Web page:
Can one person in seven billion make a difference? Despite the furor over government reports and international conferences, climate change is a problem of personal consumption. Swiss scientists say humanity could limit the effects if each person used just 2,000 watts of power a year. The average American consumes 12,000. A Bangladeshi uses 300. The challenge is conscientious reduction in the West, writes Naomi Klein in This Changes Everything. Lifestyle choices, such as traveling less plus better regulation and technologies will help the numbers drop.
Tiny House Footprint
Since 1973 the average U.S. home has ballooned by 60 percent to 2,657 square feet. A warmer world may favor a reverse trend. Jay Shafer (at left in photo), the California pioneer of living in tiny houses, built a lifestyle in 96 square feet (layout provided)—and helped others build pint-size homes. Developers in New York City and San Francisco have created the urban equivalent: micro-apartments.
Shrinking your space doesn’t mean shrinking your life. Downsizing, experts say, can bring both psychological and financial benefits. Start by getting rid of clutter. End with lower utility bills, less space to clean, and more time outdoors.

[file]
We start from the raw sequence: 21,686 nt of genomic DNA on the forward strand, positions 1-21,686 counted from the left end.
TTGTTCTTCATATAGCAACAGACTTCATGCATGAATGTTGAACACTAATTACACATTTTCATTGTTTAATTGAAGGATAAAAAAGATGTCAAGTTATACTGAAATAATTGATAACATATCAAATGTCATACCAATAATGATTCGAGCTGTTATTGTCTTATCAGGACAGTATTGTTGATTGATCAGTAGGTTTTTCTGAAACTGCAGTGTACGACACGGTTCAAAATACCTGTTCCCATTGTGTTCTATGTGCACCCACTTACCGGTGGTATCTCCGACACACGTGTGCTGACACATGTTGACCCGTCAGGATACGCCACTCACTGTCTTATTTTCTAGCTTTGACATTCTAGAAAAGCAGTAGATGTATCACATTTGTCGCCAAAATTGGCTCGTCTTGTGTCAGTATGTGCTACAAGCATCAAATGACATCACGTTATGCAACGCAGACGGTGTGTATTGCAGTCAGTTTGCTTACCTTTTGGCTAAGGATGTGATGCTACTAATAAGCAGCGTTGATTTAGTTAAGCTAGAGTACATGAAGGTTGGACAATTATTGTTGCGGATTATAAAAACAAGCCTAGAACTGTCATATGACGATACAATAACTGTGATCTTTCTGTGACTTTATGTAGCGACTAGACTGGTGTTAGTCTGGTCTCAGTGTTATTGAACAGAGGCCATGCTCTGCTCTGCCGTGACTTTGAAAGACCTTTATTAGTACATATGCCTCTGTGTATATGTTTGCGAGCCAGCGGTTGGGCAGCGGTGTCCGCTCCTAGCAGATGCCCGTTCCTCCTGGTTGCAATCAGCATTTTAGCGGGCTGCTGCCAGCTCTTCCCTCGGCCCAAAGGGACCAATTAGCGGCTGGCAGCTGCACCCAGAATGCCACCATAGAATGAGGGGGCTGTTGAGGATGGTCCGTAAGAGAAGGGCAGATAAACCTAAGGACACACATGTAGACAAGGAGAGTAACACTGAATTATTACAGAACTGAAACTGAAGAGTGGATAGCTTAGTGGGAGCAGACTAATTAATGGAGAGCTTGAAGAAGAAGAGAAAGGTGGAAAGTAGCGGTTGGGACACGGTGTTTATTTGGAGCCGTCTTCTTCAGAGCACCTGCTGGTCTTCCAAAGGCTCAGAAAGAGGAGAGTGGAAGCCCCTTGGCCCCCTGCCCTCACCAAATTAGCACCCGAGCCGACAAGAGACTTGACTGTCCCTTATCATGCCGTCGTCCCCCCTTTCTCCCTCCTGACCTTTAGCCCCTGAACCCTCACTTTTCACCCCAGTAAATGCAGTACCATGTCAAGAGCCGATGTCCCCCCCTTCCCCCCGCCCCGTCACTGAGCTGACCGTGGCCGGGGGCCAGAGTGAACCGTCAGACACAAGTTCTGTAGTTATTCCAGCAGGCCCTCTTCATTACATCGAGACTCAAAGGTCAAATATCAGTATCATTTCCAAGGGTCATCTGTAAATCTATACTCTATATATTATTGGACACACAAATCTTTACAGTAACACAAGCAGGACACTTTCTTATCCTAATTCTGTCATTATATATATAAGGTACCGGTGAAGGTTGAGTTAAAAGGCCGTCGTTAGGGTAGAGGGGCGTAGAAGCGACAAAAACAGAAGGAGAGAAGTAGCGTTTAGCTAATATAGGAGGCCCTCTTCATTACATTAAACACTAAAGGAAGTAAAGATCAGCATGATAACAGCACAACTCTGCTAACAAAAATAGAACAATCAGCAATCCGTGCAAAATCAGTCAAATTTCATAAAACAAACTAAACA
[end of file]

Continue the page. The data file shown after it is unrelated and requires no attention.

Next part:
A future home's best attribute may be its smartness, which helps appliances conserve water and energy.
Micro-living spaces tend to work best in urban environments, with their existing utility hookups.
Efficiency brings reduced living costs. But unusual home designs can make securing land and permits hard.
If you want to use the cleanest mode of transportation, nothing beats walking or biking, which create zero greenhouse gases beyond those produced making the bike and the food you eat. From there, it’s far more complicated. According to the Oak Ridge National Laboratory, transit buses use more energy per passenger-mile than cars. For long distances, you’re better off flying—carpooling in the sky—or, for the ultraprudent, taking a train.
Calculations will change as the world’s fleet shifts from fossil fuels to electric. “By 2035 there will be very few conventional gasoline or diesel cars being sold,” says Dan Sperling, director of UC Davis’s Institute of Transportation Studies. Global trends toward mass urbanization make infrastructure planning easier. They also raise the likelihood that more people will take trains, bikes, or their own feet to get from A to B.
"If we want to cut carbon pollution fast, moving beyond oil for transportation is an obvious strategy."